It’s been fascinating to watch, from a safe, rainy distance in Oregon, the impact of this week’s huge storm. I began to notice my own and others’ anxiety around weather years ago after hearing Edwin Friedman comment on it. One winter he was thinking about canceling one of his seminars because of predicted bad weather. Before deciding, he changed the TV channel and watched a different weather reporter who suggested it wasn’t going to be so bad. He said this reporter just seemed less anxious. And so he decided to go ahead with it, and everything was fine.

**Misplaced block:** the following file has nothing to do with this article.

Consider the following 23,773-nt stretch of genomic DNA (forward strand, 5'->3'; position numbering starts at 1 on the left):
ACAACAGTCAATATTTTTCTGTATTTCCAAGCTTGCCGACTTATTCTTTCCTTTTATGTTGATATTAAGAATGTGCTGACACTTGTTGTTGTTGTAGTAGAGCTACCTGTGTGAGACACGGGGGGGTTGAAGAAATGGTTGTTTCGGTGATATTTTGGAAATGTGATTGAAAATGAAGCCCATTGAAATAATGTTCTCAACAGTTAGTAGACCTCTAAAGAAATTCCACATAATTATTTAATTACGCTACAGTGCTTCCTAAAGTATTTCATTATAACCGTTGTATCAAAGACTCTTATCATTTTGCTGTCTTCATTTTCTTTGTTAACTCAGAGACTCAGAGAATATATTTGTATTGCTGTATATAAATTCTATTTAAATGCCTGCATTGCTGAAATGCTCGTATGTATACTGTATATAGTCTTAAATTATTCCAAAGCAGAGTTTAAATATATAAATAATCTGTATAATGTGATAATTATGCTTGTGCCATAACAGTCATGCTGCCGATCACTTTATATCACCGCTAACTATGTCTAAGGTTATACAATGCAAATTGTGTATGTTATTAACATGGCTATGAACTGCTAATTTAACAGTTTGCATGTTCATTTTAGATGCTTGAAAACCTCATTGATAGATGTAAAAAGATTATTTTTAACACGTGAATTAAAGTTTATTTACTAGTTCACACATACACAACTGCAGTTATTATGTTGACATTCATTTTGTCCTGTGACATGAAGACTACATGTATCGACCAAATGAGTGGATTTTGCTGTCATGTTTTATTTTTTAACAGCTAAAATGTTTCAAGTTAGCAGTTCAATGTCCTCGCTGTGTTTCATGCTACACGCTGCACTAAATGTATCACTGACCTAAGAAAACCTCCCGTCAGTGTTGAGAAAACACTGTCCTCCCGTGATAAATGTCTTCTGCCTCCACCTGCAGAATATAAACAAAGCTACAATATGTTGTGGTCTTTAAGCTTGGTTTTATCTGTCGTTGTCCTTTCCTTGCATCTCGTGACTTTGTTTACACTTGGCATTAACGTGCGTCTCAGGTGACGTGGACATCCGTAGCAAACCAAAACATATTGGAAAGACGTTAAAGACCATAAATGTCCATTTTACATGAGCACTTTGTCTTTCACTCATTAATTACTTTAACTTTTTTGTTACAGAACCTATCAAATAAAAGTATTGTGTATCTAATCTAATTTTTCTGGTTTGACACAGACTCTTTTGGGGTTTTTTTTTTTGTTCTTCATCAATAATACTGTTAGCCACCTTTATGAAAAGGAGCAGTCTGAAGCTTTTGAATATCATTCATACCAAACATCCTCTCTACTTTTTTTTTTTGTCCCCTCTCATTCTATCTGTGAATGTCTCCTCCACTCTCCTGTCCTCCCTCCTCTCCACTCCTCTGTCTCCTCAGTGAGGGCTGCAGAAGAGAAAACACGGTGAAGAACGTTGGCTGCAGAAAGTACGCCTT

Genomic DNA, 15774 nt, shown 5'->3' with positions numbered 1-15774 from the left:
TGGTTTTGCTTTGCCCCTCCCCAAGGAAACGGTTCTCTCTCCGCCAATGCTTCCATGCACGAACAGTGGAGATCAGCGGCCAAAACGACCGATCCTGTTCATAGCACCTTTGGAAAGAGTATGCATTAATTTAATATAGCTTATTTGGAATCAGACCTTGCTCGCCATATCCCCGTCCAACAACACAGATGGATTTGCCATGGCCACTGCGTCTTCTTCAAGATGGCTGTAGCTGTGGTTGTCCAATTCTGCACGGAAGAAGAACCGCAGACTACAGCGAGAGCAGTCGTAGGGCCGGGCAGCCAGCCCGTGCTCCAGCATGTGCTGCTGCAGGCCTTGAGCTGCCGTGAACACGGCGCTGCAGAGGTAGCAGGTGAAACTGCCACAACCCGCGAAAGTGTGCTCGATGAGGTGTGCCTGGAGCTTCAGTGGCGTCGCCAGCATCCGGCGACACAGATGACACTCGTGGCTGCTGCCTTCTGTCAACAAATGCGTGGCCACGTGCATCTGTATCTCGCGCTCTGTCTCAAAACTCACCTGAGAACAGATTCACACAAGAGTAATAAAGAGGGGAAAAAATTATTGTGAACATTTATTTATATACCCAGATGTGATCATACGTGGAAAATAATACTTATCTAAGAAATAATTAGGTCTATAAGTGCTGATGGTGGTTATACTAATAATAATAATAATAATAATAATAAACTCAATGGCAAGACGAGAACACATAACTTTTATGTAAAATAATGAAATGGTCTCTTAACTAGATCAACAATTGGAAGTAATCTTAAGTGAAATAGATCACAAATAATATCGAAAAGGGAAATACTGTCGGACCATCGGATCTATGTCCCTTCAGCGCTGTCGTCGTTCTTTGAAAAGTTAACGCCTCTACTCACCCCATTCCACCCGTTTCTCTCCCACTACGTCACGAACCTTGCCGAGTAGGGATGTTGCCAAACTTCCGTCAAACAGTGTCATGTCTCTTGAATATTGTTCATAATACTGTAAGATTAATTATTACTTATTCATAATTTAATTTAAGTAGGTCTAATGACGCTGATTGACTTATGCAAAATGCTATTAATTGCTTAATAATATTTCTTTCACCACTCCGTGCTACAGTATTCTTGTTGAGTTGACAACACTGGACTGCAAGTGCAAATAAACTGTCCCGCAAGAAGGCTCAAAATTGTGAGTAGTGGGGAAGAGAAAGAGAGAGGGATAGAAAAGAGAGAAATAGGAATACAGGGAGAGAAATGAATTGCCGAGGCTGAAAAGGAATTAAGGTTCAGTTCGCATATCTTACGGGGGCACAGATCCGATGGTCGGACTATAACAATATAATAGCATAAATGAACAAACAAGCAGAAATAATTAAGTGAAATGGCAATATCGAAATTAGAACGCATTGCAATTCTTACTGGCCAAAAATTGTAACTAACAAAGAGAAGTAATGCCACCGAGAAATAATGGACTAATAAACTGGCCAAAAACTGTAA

Obviously, with a storm of this magnitude the thoughtful response is to cancel, and the anxious response is to plow through no matter what. I’m wondering why people are blaming the city of Chicago for taking too long to close Lakeshore Drive, rather than suggesting drivers take responsibility for their choices in heading out later than they should have. Every time Portland has a big snowstorm (very rarely), people get up in arms about the city’s response. I was at a meeting here once where a few flakes started falling, and people immediately got up to go home. It doesn’t take much weather here to get people’s anxiety going.
As a pastor in Massachusetts, I usually got very anxious about whether I should cancel events or not, especially Sunday worship. Once I got curious about my response and the responses of others, it was a lot easier. Even a snowstorm can become an interesting case.